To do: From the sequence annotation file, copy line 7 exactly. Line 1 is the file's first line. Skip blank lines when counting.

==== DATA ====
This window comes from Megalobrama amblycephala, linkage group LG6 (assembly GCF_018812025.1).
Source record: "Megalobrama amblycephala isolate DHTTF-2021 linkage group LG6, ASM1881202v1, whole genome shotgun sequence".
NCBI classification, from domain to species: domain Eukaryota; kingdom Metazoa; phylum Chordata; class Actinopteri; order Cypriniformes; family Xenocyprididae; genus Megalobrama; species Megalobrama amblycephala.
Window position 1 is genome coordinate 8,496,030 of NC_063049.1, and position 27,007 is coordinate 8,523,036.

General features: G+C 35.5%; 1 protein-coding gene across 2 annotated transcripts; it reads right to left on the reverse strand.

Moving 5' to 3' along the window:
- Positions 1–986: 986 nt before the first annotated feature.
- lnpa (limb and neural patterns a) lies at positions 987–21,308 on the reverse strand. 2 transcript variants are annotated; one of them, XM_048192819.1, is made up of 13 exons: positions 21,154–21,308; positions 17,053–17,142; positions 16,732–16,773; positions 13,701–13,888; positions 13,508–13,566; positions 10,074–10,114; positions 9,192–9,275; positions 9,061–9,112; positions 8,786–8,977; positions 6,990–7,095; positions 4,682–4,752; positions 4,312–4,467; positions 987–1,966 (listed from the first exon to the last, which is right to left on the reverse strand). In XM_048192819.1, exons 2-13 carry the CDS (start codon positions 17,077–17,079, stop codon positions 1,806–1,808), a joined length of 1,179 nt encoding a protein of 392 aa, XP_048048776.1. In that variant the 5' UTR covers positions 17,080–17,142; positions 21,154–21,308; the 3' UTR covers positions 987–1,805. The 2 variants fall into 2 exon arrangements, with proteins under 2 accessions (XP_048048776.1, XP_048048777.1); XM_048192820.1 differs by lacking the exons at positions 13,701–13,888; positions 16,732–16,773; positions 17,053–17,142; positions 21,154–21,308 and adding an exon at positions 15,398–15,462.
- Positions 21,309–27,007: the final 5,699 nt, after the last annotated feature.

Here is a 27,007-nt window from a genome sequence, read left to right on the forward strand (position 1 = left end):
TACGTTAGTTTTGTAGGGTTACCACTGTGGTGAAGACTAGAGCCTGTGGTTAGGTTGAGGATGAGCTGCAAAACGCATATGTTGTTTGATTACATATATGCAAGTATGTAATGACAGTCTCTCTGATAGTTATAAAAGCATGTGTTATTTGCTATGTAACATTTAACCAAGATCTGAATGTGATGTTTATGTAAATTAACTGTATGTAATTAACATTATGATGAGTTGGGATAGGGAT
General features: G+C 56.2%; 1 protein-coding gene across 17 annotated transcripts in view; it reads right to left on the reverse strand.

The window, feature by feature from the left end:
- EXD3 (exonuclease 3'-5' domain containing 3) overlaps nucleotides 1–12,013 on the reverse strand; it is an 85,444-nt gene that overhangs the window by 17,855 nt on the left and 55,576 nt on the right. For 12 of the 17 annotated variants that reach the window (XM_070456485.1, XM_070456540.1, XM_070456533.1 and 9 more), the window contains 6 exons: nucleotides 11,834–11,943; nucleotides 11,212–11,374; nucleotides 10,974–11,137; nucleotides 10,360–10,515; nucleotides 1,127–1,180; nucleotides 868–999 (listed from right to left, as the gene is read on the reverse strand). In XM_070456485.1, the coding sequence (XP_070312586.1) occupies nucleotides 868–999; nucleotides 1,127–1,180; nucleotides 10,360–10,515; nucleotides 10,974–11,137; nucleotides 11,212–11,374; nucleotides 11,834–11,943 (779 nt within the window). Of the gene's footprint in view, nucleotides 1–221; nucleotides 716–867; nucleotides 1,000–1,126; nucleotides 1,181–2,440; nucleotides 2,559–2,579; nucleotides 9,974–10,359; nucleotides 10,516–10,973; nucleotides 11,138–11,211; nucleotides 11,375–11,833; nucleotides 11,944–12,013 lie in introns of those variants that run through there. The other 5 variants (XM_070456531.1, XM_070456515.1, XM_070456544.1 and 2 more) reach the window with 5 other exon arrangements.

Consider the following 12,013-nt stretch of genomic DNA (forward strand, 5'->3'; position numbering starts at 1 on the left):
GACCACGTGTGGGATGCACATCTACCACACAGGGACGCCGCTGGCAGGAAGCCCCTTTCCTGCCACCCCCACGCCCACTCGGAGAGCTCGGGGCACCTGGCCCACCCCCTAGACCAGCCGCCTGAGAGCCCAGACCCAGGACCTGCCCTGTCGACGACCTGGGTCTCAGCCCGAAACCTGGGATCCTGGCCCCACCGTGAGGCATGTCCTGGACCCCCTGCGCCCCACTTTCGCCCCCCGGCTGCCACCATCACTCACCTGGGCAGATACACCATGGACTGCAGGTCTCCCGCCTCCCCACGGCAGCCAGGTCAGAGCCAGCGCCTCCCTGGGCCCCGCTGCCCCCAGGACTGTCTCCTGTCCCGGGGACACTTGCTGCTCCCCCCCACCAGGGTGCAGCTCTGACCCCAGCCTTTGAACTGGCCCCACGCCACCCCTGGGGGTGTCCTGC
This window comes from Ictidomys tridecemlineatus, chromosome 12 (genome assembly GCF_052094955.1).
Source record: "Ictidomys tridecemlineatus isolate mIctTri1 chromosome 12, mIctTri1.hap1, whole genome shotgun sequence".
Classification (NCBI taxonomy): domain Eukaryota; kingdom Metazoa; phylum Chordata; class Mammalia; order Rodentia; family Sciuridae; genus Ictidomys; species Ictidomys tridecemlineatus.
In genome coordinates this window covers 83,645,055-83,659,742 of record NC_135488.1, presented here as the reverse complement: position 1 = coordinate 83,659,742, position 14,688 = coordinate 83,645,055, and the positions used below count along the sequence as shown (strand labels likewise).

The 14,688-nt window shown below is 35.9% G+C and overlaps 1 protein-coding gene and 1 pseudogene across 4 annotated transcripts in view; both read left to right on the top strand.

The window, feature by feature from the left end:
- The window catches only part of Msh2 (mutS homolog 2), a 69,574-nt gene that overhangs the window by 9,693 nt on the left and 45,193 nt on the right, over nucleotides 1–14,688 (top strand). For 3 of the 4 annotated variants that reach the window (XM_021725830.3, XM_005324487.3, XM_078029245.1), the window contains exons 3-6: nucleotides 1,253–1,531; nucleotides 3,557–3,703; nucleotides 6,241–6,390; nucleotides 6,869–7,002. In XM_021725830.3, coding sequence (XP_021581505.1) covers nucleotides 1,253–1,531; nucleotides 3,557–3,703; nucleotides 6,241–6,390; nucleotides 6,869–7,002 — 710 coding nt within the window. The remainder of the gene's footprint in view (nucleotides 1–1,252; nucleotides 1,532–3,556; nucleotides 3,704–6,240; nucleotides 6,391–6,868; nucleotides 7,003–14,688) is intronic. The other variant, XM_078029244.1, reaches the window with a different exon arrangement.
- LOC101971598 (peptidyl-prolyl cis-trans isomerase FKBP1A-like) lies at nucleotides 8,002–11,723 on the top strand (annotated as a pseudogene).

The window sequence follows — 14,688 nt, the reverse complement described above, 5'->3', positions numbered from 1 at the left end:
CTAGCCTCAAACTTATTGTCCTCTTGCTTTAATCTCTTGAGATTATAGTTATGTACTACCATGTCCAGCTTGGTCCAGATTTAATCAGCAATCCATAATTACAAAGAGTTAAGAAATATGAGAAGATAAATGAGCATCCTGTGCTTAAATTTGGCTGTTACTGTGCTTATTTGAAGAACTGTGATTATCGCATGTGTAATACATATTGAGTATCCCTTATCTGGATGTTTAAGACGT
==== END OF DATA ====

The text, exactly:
- Positions 1–986: 986 nt before the first annotated feature.